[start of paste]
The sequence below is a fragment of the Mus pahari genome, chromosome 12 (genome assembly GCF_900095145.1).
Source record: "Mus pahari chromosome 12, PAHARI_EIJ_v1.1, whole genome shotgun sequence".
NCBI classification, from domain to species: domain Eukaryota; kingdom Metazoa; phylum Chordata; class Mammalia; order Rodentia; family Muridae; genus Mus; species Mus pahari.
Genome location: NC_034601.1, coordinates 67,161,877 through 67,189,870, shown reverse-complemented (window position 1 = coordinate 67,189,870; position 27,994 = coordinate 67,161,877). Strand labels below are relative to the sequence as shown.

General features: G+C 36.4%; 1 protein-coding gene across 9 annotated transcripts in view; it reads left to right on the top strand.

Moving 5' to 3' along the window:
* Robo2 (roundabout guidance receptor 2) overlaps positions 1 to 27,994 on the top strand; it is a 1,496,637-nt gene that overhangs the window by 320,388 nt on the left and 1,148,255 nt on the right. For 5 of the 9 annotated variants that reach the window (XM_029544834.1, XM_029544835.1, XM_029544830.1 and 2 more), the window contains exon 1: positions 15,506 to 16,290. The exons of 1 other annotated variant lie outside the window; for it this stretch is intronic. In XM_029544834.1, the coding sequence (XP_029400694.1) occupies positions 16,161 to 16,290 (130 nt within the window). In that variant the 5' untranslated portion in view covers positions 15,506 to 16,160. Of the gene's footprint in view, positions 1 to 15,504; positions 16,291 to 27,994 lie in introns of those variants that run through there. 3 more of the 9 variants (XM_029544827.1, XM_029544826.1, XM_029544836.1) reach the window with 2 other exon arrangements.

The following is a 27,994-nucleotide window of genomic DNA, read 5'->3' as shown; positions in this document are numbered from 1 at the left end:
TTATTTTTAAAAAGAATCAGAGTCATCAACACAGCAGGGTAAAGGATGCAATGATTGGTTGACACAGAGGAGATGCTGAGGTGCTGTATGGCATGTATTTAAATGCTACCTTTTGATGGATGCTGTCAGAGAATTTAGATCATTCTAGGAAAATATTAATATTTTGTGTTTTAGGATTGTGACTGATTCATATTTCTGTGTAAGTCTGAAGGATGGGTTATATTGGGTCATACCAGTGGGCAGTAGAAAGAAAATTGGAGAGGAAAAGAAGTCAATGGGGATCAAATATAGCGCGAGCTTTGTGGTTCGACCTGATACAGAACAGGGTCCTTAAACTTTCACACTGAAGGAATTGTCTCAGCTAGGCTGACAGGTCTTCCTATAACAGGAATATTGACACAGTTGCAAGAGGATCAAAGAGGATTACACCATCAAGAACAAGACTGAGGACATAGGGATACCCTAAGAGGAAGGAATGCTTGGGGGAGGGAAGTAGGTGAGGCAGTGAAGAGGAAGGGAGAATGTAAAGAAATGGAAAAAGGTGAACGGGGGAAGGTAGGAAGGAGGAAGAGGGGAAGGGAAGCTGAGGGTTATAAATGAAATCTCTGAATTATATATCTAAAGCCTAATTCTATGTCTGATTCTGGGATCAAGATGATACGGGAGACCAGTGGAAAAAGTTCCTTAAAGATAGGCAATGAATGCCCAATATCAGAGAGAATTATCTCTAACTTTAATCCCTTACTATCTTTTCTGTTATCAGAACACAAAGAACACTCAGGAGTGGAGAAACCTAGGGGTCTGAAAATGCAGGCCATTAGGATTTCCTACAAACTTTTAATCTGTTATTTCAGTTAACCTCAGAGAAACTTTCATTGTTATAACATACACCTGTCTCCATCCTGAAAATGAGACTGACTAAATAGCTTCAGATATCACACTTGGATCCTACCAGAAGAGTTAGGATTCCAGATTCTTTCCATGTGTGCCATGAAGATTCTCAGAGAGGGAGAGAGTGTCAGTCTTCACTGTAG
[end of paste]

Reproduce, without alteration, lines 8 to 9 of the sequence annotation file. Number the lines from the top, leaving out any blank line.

The following is a 27,994-nucleotide window of genomic DNA, read 5'->3' as shown; positions in this document are numbered from 1 at the left end:
TTATTTTTAAAAAGAATCAGAGTCATCAACACAGCAGGGTAAAGGATGCAATGATTGGTTGACACAGAGGAGATGCTGAGGTGCTGTATGGCATGTATTTAAATGCTACCTTTTGATGGATGCTGTCAGAGAATTTAGATCATTCTAGGAAAATATTAATATTTTGTGTTTTAGGATTGTGACTGATTCATATTTCTGTGTAAGTCTGAAGGATGGGTTATATTGGGTCATACCAGTGGGCAGTAGAAAGAAAATTGGAGAGGAAAAGAAGTCAATGGGGATCAAATATAGCGCGAGCTTTGTGGTTCGACCTGATACAGAACAGGGTCCTTAAACTTTCACACTGAAGGAATTGTCTCAGCTAGGCTGACAGGTCTTCCTATAACAGGAATATTGACACAGTTGCAAGAGGATCAAAGAGGATTACACCATCAAGAACAAGACTGAGGACATAGGGATACCCTAAGAGGAAGGAATGCTTGGGGGAGGGAAGTAGGTGAGGCAGTGAAGAGGAAGGGAGAATGTAAAGAAATGGAAAAAGGTGAACGGGGGAAGGTAGGAAGGAGGAAGAGGGGAAGGGAAGCTGAGGGTTATAAATGAAATCTCTGAATTATATATCTAAAGCCTAATTCTATGTCTGATTCTGGGATCAAGATGATACGGGAGACCAGTGGAAAAAGTTCCTTAAAGATAGGCAATGAATGCCCAATATCAGAGAGAATTATCTCTAACTTTAATCCCTTACTATCTTTTCTGTTATCAGAACACAAAGAACACTCAGGAGTGGAGAAACCTAGGGGTCTGAAAATGCAGGCCATTAGGATTTCCTACAAACTTTTAATCTGTTATTTCAGTTAACCTCAGAGAAACTTTCATTGTTATAACATACACCTGTCTCCATCCTGAAAATGAGACTGACTAAATAGCTTCAGATATCACACTTGGATCCTACCAGAAGAGTTAGGATTCCAGATTCTTTCCATGTGTGCCATGAAGATTCTCAGAGAGGGAGAGAGTGTCAGTCTTCACTGTAG